I have a simple script that should execute a select statement and output it to a CSV. My problem is that the script connects to the database and hangs waiting for my sql instructions (which are on the script and should execute automatically). Any help would be greatly appreciated.

Set-Location 'E:\Program Files\PostgreSQL\9.1\bin\';
$env:PGPASSWORD = 'mypwd';
.\psql --% -U postgres -w myDB 
.\psql --% -c "copy {'SELECT * FROM myTable';} TO    'C:\Users\e\Desktop\test1.csv' CSV DELIMITER ',';"

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2 Answers 2

Set-Location 'E:\Program Files\PostgreSQL\9.1\bin\';
$env:PGPASSWORD = 'mypwd';
.\psql --% -U postgres -w myDB 
.\psql --% -c "copy {'SELECT * FROM myTable';} TO    'C:\Users\e\Desktop\test1.csv' CSV DELIMITER ',';"

You invoke psql twice here. The first enters interctive mode as no stdin was supplied, no -f filename parameter was supplied, and there's no -c command string.

So the script never gets to the second psql invocation. Put the parameters on one line.


  • You want WITH (CSV, HEADER) not CSV DELIMITER ','
  • {'SELECT * FROM myTable';} is complete nonsense. Simply use COPY mytable TO ... or if you need a subquery, use COPY (SELECT * FROM mytable) TO ...
  • If you're trying to do a line continuation, use a backtick ` at the end of the line.
  • Unless you intend to use server-side paths, with the file permissions of the PostgreSQL server, you probably want \copy not COPY

(I'm assuming that --% stops Powershell from looking for Powershell flags and options in the rest of the command; I haven't seen it before).

I think you're looking for something more like:

Set-Location 'E:\Program Files\PostgreSQL\9.1\bin\';
$env:PGPASSWORD = 'mypwd';
.\psql --% -U postgres -w myDB -c "\copy (SELECT * FROM myTable) TO    'C:\Users\e\Desktop\test1.csv' WITH (FORMAT CSV, HEADER);"

Mind you I am not a PostgreSQL user by any means...but it looks like you are trying to run an interactive tool through a PowerShell script that I don't think is going to work.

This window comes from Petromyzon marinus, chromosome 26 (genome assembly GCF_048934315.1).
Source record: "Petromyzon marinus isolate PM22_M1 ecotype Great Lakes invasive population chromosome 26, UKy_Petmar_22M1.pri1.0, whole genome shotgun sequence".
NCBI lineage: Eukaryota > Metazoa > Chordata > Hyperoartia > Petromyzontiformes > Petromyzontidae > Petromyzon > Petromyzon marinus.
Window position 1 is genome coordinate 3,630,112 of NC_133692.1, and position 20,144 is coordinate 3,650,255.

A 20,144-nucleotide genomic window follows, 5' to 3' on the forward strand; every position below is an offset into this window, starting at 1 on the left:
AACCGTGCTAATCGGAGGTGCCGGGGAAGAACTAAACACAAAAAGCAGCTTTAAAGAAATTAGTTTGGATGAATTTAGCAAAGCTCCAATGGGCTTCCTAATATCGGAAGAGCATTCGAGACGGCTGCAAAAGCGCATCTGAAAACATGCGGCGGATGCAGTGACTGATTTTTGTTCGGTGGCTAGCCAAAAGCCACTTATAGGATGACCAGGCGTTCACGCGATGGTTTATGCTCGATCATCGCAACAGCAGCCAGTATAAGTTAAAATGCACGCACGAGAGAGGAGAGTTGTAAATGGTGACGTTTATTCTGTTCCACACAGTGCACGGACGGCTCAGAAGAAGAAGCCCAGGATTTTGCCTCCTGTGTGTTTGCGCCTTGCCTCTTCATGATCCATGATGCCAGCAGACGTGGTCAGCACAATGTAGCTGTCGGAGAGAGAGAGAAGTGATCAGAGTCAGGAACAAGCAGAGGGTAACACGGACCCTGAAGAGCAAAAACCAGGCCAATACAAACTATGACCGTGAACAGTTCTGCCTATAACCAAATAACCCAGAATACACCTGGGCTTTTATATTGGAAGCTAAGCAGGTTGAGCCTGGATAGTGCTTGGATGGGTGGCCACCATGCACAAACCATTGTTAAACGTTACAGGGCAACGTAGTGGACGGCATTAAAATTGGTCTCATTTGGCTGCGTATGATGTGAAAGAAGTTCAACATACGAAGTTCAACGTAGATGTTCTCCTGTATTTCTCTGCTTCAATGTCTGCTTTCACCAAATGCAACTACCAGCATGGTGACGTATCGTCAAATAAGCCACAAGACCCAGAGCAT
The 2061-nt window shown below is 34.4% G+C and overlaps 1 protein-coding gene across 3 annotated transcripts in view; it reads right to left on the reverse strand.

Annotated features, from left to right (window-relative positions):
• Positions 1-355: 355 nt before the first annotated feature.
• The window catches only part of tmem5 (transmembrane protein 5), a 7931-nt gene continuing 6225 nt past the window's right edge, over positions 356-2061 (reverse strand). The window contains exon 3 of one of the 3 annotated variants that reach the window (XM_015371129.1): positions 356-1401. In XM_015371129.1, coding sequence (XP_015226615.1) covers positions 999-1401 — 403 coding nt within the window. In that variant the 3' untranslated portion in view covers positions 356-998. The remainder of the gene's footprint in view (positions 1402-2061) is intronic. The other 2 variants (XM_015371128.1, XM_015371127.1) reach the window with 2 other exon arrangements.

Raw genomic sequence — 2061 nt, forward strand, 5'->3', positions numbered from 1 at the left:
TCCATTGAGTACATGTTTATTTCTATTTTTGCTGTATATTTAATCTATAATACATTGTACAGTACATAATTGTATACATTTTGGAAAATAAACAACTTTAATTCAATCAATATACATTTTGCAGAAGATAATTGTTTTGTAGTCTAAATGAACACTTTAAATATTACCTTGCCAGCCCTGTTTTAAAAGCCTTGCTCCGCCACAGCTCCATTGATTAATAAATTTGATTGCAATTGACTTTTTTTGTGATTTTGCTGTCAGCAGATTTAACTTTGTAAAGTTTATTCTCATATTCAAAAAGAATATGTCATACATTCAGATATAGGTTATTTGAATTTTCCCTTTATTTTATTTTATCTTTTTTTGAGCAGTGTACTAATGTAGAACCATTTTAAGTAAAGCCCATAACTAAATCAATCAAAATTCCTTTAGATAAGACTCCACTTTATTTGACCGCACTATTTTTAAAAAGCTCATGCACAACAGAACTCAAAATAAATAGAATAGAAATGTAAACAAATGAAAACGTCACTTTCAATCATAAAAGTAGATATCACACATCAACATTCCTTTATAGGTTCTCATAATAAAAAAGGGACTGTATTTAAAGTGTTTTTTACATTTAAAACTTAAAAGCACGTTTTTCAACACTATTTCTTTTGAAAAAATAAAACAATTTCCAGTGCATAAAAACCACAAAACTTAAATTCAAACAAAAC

The most common method of connecting to databases with PowerShell is using .NET classes to make a connection, then run the query, pull the output into a PowerShell object, and then put that data in whatever format supported by PowerShell.

One thing you can try is put your call to the psql as one command. I am not sure if this works but I would think you should be able to do something like this:

Set-Location 'E:\Program Files\PostgreSQL\9.1\bin\';
$env:PGPASSWORD = 'mypwd';
$results = & psql -U postgres -w -d myDB -c 'SELECT * FROM mytable;'
$results | 
   Export-Csv -path 'C:\Users\e\Desktop\test1.csv' -NoClobber -Delimiter ";"

Regarding no column header in your CSV file

One note if you actually want a header row or column labels for your data then you are going to have to specify the columns in your query. Using SELECT * gives PowerShell no idea what property names to apply.

So if I just do as you did the first row of your CSV file will be data. If you change it to be the columns in the table like this:

SELECT col1, col2, col3 FROM mytable;

Then your CSV file should contain the column names in the first row. The other option would be to do this in your PowerShell command but it is much cleaner to do this in your SQL query.

  • I modified the query to pull just the individual columns as you suggested. Unfortunately the issue persists. The Header is "Length" and the values are the number of characters instead of the actual data. So instead of display joe's email as it is on the database, it displays 53.
    – 530529
    Commented Aug 11, 2015 at 21:10
  • Re column names you just have to specify WITH (FORMAT CSV, HEADER) instead of your CSV DELIMITER ','. Commented Aug 11, 2015 at 23:52

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